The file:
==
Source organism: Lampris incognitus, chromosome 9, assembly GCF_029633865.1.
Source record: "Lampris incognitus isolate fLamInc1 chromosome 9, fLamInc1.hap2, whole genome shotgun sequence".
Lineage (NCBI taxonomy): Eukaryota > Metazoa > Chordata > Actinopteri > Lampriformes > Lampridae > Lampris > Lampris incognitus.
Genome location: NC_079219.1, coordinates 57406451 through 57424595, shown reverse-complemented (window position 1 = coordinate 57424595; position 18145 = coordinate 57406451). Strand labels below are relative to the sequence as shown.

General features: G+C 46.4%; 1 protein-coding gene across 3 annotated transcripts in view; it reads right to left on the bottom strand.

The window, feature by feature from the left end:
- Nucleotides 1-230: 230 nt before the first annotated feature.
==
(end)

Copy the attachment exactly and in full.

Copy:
Source organism: Lampris incognitus, chromosome 9, assembly GCF_029633865.1.
Source record: "Lampris incognitus isolate fLamInc1 chromosome 9, fLamInc1.hap2, whole genome shotgun sequence".
Lineage (NCBI taxonomy): Eukaryota > Metazoa > Chordata > Actinopteri > Lampriformes > Lampridae > Lampris > Lampris incognitus.
Genome location: NC_079219.1, coordinates 57406451 through 57424595, shown reverse-complemented (window position 1 = coordinate 57424595; position 18145 = coordinate 57406451). Strand labels below are relative to the sequence as shown.

General features: G+C 46.4%; 1 protein-coding gene across 3 annotated transcripts in view; it reads right to left on the bottom strand.

The window, feature by feature from the left end:
- Nucleotides 1-230: 230 nt before the first annotated feature.